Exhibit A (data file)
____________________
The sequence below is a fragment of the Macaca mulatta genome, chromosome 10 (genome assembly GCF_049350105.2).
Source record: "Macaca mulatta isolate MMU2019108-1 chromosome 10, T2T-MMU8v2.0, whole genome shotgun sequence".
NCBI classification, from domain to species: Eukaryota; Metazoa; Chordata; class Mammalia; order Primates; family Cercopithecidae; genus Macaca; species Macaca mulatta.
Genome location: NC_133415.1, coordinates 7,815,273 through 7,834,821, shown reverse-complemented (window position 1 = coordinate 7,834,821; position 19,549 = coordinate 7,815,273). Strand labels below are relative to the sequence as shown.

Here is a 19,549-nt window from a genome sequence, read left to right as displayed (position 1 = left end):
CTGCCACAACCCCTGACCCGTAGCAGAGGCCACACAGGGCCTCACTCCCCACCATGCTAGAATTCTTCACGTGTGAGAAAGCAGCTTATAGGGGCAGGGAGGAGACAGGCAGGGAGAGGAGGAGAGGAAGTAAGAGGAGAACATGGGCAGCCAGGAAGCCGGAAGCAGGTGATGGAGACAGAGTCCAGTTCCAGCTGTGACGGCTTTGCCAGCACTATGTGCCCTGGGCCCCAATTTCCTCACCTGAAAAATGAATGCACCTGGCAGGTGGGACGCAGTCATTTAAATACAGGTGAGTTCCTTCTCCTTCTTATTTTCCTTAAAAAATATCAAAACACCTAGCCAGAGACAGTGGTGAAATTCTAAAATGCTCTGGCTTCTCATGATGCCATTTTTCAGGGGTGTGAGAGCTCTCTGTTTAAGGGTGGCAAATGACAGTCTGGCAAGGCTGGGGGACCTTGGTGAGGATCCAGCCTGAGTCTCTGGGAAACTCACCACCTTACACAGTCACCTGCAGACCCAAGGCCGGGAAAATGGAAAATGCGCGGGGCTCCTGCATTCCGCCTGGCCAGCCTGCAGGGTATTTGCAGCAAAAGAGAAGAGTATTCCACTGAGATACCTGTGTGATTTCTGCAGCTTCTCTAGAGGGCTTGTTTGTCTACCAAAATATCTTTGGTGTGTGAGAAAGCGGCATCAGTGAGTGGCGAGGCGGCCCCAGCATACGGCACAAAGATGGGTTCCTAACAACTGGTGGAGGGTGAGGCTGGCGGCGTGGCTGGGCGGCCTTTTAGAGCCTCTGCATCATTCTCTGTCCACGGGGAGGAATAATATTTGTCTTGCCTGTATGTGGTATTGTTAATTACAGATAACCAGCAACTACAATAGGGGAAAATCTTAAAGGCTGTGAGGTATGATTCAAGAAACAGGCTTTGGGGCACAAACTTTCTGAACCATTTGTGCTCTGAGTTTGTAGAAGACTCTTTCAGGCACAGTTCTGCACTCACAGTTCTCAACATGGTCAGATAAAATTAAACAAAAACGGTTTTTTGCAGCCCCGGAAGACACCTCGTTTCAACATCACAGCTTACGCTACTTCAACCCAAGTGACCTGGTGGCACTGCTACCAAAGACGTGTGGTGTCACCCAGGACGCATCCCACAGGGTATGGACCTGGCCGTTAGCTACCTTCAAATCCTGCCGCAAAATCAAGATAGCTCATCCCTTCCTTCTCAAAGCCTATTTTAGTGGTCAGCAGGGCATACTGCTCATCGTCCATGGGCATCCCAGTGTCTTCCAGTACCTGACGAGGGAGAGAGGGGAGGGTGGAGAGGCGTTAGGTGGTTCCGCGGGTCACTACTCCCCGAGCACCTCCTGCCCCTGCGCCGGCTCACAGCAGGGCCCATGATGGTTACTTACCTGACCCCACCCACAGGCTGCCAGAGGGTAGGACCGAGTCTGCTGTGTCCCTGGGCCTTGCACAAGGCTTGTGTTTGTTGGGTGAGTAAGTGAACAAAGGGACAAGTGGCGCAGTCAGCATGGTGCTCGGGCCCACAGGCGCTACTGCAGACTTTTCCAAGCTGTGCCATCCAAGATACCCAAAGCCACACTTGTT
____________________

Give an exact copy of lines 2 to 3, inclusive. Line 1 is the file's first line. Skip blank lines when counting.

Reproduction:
Source record: "Macaca mulatta isolate MMU2019108-1 chromosome 10, T2T-MMU8v2.0, whole genome shotgun sequence".
NCBI classification, from domain to species: Eukaryota; Metazoa; Chordata; class Mammalia; order Primates; family Cercopithecidae; genus Macaca; species Macaca mulatta.